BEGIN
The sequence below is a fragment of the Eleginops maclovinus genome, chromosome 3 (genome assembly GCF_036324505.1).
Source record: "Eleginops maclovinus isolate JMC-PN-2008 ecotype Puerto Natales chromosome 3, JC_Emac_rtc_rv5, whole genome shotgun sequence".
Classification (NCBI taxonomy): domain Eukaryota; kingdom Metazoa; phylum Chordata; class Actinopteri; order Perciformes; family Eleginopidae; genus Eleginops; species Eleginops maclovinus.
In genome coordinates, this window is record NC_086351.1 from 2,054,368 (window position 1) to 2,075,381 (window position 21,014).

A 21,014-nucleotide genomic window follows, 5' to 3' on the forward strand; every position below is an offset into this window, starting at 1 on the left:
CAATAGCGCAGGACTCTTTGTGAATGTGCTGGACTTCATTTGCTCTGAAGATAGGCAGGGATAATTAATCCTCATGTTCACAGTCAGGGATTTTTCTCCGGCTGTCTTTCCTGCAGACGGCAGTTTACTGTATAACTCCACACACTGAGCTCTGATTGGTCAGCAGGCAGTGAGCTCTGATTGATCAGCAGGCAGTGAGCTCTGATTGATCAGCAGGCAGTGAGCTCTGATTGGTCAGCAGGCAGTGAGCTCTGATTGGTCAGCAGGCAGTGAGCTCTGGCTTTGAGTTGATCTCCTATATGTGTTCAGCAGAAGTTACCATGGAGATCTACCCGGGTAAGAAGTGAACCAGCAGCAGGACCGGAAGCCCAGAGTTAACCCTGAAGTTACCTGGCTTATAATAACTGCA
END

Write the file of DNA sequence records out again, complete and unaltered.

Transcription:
The sequence below is a fragment of the Eleginops maclovinus genome, chromosome 3 (genome assembly GCF_036324505.1).
Source record: "Eleginops maclovinus isolate JMC-PN-2008 ecotype Puerto Natales chromosome 3, JC_Emac_rtc_rv5, whole genome shotgun sequence".
Classification (NCBI taxonomy): domain Eukaryota; kingdom Metazoa; phylum Chordata; class Actinopteri; order Perciformes; family Eleginopidae; genus Eleginops; species Eleginops maclovinus.
In genome coordinates, this window is record NC_086351.1 from 2,054,368 (window position 1) to 2,075,381 (window position 21,014).

A 21,014-nucleotide genomic window follows, 5' to 3' on the forward strand; every position below is an offset into this window, starting at 1 on the left:
CAATAGCGCAGGACTCTTTGTGAATGTGCTGGACTTCATTTGCTCTGAAGATAGGCAGGGATAATTAATCCTCATGTTCACAGTCAGGGATTTTTCTCCGGCTGTCTTTCCTGCAGACGGCAGTTTACTGTATAACTCCACACACTGAGCTCTGATTGGTCAGCAGGCAGTGAGCTCTGATTGATCAGCAGGCAGTGAGCTCTGATTGATCAGCAGGCAGTGAGCTCTGATTGGTCAGCAGGCAGTGAGCTCTGATTGGTCAGCAGGCAGTGAGCTCTGGCTTTGAGTTGATCTCCTATATGTGTTCAGCAGAAGTTACCATGGAGATCTACCCGGGTAAGAAGTGAACCAGCAGCAGGACCGGAAGCCCAGAGTTAACCCTGAAGTTACCTGGCTTATAATAACTGCA